Alfie Hosker, Technical Manager for Secured by Design outlines the importance of choosing the right doorset.
Physical security is an essential consideration when protecting against a range of threats and vulnerabilities within the built environment, from burglary through to things such as terrorism and organised crime. Incorporating appropriate physical security measures such as security doors into buildings and developments can either prevent an attack or reduce potential damage and injuries should an incident occur.
Interviews that have been conducted with criminals suggest that they take security into account when deciding on a property to target. The 2018 study ‘Burglars take on crime prevention through environmental design’ consisted of interviews with 22 prolific burglars who were asked to look at 16 images of residential housing and to describe what would attract them to specific houses when selecting targets for burglary. The images were taken in a variety of locations and consisted of a mix of old and new properties, from private and social housing.
In the interviews, all offenders made reference to quality of physical security being a primary determinant in deciding whether to burgle a property. This thought process is also true of an adversary planning to carry out acts of terrorism.
Other research, such as that cited in The Economic Journal in 2011, found that when legislation in The Netherlands enforced the use of ‘burglar proof’ doors and windows in all newly built homes from 1999 onwards, the burglary rate in newly-built homes reduced by 26%.
Things to consider
Doorsets form a critical part of physical security and are normally required to be able to carry out a number of duties. These can range from controlling access and preventing unauthorised admittance, providing a barrier to delay and restrict the movement of a criminal or attacker or to work in association with another security system to form a more thorough integrated security solution; other performance requirements of a doorset can include protection from fire, smoke and/or to provide a means of an escape in the event of an emergency.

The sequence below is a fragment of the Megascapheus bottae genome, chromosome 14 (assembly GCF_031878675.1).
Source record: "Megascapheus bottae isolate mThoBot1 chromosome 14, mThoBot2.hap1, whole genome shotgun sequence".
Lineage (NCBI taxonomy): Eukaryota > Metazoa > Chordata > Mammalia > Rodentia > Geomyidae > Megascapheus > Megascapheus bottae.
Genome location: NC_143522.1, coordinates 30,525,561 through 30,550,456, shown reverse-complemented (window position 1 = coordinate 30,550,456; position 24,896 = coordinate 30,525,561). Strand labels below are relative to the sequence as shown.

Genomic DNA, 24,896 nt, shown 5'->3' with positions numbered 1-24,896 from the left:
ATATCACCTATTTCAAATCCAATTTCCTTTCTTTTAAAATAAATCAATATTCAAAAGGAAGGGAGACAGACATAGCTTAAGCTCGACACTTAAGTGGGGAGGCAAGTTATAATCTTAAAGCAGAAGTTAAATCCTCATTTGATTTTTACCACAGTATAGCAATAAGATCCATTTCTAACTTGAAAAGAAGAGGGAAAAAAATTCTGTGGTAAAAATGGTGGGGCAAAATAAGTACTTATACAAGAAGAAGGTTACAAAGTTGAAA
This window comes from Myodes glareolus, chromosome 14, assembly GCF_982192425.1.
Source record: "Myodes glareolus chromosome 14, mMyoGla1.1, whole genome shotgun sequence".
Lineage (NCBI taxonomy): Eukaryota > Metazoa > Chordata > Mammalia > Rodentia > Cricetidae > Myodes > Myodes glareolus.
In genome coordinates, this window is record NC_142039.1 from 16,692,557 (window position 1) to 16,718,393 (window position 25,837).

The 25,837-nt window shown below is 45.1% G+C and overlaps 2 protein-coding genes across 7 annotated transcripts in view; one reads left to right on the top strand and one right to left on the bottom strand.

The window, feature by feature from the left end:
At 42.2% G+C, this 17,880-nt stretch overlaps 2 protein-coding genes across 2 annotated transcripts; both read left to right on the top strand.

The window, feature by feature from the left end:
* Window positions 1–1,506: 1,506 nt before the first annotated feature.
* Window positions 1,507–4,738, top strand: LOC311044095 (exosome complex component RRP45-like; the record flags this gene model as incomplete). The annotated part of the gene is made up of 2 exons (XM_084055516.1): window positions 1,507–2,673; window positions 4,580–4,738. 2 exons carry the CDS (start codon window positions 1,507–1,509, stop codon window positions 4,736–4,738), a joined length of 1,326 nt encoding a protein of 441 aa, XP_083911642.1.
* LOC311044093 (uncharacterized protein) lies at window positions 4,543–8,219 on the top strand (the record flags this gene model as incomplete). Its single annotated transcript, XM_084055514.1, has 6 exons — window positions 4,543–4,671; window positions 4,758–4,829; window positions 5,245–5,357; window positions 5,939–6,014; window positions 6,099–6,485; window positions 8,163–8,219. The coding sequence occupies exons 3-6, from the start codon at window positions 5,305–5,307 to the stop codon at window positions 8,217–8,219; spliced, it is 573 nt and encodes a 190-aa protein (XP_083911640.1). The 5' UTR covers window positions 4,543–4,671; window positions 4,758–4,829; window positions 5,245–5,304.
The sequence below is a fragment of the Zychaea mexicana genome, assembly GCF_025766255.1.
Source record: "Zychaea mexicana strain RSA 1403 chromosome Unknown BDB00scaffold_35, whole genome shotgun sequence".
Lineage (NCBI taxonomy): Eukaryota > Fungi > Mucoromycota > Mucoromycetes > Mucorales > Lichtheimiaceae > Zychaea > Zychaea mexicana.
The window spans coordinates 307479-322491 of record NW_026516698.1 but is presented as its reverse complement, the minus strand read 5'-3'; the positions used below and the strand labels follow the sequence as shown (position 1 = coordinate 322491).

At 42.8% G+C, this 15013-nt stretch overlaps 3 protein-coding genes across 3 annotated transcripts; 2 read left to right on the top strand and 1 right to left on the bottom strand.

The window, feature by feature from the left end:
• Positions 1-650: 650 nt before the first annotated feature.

However, when planning the installation of any physical security measure, it is vital that both safety and emergency responses are taken into account. It is essential that, from the outset, consideration is given to what the building is going to be used for operationally and what the doorset function requirement is – for example, is it simply security or are there other performance requirements? This is particularly important at the beginning of a new build project or refurbishment.
There is also the need for an in-depth understanding of the security threat; a thorough, well developed risk assessment should be carried out to determine what types of incidents the door needs to mitigate against and what its performance requirements are. Is it to mitigate against a surreptitious entry, whereby the attacker tries to infiltrate access through the door leaving no trace that is has been compromised? Is it to mitigate against a blast? Or is it to mitigate against manual forced entry by a criminal using tools and who pays no heed to any damage to the door whilst attempting to force entry? Is the doorset in a restaurant, retail premise, a venue within the night-time economy or another building that needs protecting from a particular threat or identified risk?
A significant consideration recently has been Marauding Terrorist Attacks (MTAS), whereby an attacker may attempt to force entry to a building as part of the attack. Further information on this can be found through the CPNI (Centre for the Protection of National Infrastructure) as they have introduced a new standard that focusses on this type of attack.
It is essential too that all features are taken into account when specifying a doorset. One such consideration would be glazing; a significant number of injuries are caused by flying glass. This can be via objects being deliberately thrown at or through a glazed doorset or, in more extreme circumstances, by a blast. Obviously, this factor is an essential consideration in locations where large numbers of people are going to congregate or gather. When a premises is assessed as being at significant risk to the effects of blast from a terrorist attack, blast resistant glazing or anti shatter film will be required to mitigate the risk of death or injury from the effects of flying glass.